Over the years some of the most dramatic events I can recall took place in outer space and on other planets. I still remember where I was when the first humans landed on the moon and I watched grainy, black and white television pictures live from the lunar surface.
I also remember when the Apollo 13 spacecraft exploded on its way to the moon and then limped back to Earth with three very lucky Astronauts huddled inside. They were flying by the seat of their pants at the time but creative engineering and nerves of steel brought the crew safely home.
Years later millions witnessed the tragic loss of the space shuttles Challenger and Columbia along with their entire flight crews. These tragedies were a shocking reminder of how risky space travel really is. When things go wrong there is no safety net.
But one group of NASA scientists is perfectly comfortable flying without a net. In fact, this particular group of engineers flew a spacecraft 500 million kilometres and then successfully landed the Curiosity rover on Mars after a seven month space flight. Margin of error – zero.
The latest Mars rover, named Curiosity, is the size of a small SUV and weighs about a ton. NASA’s mission was to softly and gently place Curiosity at the bottom of the 100-mile wide Gale Crater near the base of Mount Sharp – on Mars. Nothing could go wrong.
Curiosity entered the Martian atmosphere at 13,000 mph. It had to be slowed and then stopped completely in seven minutes using a heat shield, a supersonic parachute, retro rockets and a sky crane. The landing had to be handled by a pre-programmed computer and everything had to work perfectly.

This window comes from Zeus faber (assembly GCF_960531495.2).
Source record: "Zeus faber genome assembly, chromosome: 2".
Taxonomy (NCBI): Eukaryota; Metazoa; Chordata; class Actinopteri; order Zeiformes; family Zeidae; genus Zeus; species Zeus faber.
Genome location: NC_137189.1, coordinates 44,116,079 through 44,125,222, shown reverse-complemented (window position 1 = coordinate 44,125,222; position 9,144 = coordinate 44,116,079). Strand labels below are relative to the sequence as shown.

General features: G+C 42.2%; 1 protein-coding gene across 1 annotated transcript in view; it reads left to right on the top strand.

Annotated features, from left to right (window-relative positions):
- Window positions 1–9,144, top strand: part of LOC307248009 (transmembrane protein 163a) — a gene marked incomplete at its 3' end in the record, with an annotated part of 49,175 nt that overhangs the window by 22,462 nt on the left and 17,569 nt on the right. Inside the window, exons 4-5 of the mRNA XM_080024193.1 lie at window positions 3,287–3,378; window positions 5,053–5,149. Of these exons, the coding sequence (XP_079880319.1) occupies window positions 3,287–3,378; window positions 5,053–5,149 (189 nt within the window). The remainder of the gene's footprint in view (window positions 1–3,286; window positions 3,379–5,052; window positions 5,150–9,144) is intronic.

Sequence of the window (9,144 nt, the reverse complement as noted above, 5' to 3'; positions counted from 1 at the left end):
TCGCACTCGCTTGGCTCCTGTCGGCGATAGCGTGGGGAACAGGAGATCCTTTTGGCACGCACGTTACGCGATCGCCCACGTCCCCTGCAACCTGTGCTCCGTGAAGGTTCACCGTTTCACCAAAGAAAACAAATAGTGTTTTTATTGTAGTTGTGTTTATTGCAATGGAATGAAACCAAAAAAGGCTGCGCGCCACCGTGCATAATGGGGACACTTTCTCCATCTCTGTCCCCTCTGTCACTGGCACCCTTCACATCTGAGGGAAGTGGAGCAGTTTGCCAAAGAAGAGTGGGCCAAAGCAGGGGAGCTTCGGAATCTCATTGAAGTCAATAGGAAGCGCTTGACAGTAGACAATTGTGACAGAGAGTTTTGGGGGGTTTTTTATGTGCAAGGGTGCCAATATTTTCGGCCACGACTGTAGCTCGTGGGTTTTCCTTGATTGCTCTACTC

There was no allowance for mistakes. It had never been done before.
To make it even more challenging NASA engineers could not communicate directly with the spacecraft. Mars is far. It takes radio signals 15 minutes to get there. That’s why the descent to the planet’s surface was called Seven Minutes of Terror.
In other words, once the flight crew learned that Curiosity had entered Mars’ atmosphere, the fate of the mission had already been sealed – alive or dead on the surface.
Their $2.5 billion remote control rover could already have been an expensive pile of space junk in the red, Martian dust.
Each unfolding moment could reveal disaster.
When it was confirmed the rover was safe and intact there was a brief moment of elation, a few well-deserved pats on the back and then, Curiosity moved on to search for life in Gale Crater and on the slopes of Mount Sharp.
As impressive as this successful mission has been, wait until you see what comes next.
Physicist Dr. Gerard Hooft (Nobel Prize 1999) is working with a private Dutch company called Mars One to establish a permanent colony on Mars beginning in 2023.
These guys are serious. A communications satellite and supply mission flies to Mars in 2016. A robot rover will be sent in 2018 to begin scouting for a suitable settlement site with available water ice and usable minerals.
Life support units will be sent in 2020 to be remotely and robotically constructed. Four initial astronauts will arrive in 2023 with this number increasing to 20 or so by 2033. This mission will be accomplished using existing technology. Private aerospace contractors are committed to build all the necessary components.
The website is already recruiting potential astronauts. However, before you book your extreme adventure there is one thing you should know. To keep this mission affordable and to minimize the technical difficulties, only one-way tickets are available.
That’s right; if Mars One sends you to Mars you will be staying on Mars.
There are no plans for return trips. Like they said, it will be a permanent colony with no ticket home. Even so, millions of interested space travelers are expected to apply.
Many come but few are chosen. Only four positions are available for the opportunity to emigrate to Mars. If you drop off your resume early there might still be a chance for a window seat. The entire adventure will be broadcast back as an ultimate reality show.
Meanwhile, back here on Earth, the climate is getting more Mars-like every day. Canada tries to market and sell its dirty oil. Here in Thunder Bay we are still trying to figure out how bike lanes work.
It kind of puts things in perspective, doesn’t it?
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